Unjust Medical Bills Create an Unnecessary Burden for Patients
When someone in your family has an illness, it can cause physical wear and generate an emotional and financial burden. The person who gets sick often loses their income but must pay medical bills in addition to regular bills. Even after being discharged from the hospital, a patient will need follow-up appointments and have to deal with health insurance and medical provider issues.
This was my case. When I got sick, my entire life changed. I lost my income because I lost my job. But my regular bills didn’t stop coming. I was not only receiving regular bills but also medicals bills. Every time my husband went to pick up the mail, the majority of it was medical bills.
In addition to dealing with the stress of all those bills, I had to deal with the unfairness. For example, while I was admitted to a hospital in Miami, I received a $2,000 bill from a general medicine doctor that the hospital had assigned to me. Initially, they billed me for $5,000, but my insurance paid $3,000. This was an out-of-network doctor working in a hospital in my network.
When the doctor visited me, they didn’t even examine me. I brought up a lot of issues that never were addressed. I don’t understand why a hospital would hire doctors who are out-of-network. This decision caused me extra stress.
I could accept it if the doctor specialized in my rare medical condition. For instance, I would pay for my current neurologist out of pocket if he didn’t accept my insurance. He is highly qualified and one of the leading researchers worldwide in neuromyelitis optica (NMO).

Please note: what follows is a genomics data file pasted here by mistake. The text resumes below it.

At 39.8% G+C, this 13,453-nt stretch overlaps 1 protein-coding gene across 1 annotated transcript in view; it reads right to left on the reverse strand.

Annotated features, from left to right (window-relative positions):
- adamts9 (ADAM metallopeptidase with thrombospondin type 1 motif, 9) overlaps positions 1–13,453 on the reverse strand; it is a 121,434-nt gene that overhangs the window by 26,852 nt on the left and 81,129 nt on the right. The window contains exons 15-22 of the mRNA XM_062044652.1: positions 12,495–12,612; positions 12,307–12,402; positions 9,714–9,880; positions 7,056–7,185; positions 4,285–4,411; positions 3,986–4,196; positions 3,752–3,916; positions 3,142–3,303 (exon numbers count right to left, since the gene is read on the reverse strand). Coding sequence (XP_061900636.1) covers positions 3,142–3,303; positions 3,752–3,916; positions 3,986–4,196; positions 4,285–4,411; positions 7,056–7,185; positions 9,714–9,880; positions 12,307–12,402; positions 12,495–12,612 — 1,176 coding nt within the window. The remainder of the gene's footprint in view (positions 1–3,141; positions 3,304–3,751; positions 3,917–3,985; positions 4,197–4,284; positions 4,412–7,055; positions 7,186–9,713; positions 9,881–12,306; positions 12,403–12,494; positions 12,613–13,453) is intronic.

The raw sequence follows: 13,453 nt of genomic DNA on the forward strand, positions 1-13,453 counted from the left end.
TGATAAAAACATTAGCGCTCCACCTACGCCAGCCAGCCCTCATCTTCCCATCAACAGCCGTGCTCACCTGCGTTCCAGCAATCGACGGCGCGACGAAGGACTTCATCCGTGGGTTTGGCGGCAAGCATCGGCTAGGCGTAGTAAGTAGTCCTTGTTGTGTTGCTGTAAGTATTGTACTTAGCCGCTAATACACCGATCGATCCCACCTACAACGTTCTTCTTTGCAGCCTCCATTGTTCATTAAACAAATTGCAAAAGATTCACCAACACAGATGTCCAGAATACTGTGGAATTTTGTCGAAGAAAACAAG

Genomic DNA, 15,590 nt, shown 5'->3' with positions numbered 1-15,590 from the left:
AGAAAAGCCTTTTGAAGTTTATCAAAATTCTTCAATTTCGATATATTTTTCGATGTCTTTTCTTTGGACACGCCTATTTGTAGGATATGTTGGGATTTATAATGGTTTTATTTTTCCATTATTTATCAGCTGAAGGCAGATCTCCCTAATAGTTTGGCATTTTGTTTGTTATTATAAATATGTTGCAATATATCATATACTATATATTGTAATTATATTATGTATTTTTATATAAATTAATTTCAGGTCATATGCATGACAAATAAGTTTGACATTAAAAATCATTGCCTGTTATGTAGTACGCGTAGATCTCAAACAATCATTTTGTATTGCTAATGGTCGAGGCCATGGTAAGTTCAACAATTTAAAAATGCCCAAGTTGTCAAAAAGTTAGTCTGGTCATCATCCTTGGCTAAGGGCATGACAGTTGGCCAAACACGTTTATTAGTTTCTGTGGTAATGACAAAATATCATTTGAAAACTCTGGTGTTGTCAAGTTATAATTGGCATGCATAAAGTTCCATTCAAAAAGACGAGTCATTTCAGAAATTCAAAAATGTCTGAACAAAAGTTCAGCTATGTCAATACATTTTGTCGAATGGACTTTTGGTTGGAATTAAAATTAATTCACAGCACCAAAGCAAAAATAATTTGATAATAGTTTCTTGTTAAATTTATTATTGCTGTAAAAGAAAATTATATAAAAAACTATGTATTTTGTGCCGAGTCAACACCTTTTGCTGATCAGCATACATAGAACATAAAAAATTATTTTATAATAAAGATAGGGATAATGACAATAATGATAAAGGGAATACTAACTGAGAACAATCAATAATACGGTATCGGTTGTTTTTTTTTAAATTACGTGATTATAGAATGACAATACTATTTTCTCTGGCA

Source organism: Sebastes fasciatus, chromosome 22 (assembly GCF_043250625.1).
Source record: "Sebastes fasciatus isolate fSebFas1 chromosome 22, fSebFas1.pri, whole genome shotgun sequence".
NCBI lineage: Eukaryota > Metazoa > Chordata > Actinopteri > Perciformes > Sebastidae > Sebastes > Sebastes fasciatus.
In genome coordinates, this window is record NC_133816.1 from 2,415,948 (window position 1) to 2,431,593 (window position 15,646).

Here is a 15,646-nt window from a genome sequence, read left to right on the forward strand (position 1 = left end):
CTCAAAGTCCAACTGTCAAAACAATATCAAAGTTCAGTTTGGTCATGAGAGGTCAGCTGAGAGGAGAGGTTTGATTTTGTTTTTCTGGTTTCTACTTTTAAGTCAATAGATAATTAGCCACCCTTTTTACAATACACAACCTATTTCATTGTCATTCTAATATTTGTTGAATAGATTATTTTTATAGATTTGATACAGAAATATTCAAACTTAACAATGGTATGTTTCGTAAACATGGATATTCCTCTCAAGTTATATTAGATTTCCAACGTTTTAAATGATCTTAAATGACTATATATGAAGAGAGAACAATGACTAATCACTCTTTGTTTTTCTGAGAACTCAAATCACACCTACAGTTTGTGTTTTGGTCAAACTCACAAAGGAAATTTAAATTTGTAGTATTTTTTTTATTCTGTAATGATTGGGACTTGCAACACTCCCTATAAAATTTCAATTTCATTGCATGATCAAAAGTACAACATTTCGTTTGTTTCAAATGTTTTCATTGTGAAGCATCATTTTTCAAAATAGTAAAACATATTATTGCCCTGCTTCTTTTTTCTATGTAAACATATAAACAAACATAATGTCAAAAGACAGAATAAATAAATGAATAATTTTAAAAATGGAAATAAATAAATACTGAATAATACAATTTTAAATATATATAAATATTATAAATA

In this case, it would be my choice to pay that money and it would be worth it. But in the case of the doctor that the hospital allocated to me, I believe it was unnecessary and unjustified. Any other general medicine doctor could have done the same job without creating the burden of a giant medical bill for me.
I could accept this bill if this general medicine doctor had been working in the emergency room. In that situation, I might not have had a choice. However, the doctor was assigned to me while I was admitted to the hospital.
When that happened, I didn’t have the health to fight back, and I paid every medical bill without hesitation. I don’t think that many patients and caregivers have the time or energy to deal with errors or unfairness in their medicals bills. Most people just pay the bills without thinking twice. Some patients and caregivers don’t know that there are financial resources available to help them pay those bills.
Now that I have more energy and health, I am overly cautious with every medical bill I receive. I look for the itemized description on every bill, and I compare it with my insurance account online. Since I have been doing that, I have found irregularities, such as bills that providers never submitted to insurance, or duplicated home deliveries of medical supplies I don’t need.
No health system is perfect. The United States is the fourth country I have lived in, and I believe it has the best health system by far. I’ve never been without the available treatments, and I am incredibly grateful for that.
Unfortunately, like everyone else, during my journey as a patient I’ve received unjustified medicals bills as a product of intentional or unintentional human error. This creates extra, unnecessary stress for patients. It is up to me to pay attention to my medicals bill and to pay what is right, and no more.
Note: Neuromyelitis News is strictly a news and information website about the disease. It does not provide medical advice, diagnosis, or treatment. This content is not intended to be a substitute for professional medical advice, diagnosis, or treatment. Always seek the advice of your physician or other qualified health provider with any questions you may have regarding a medical condition. Never disregard professional medical advice or delay in seeking it because of something you have read on this website. The opinions expressed in this column are not those of Neuromyelitis News or its parent company, BioNews, and are intended to spark discussion about issues pertaining to neuromyelitis optica spectrum disorder.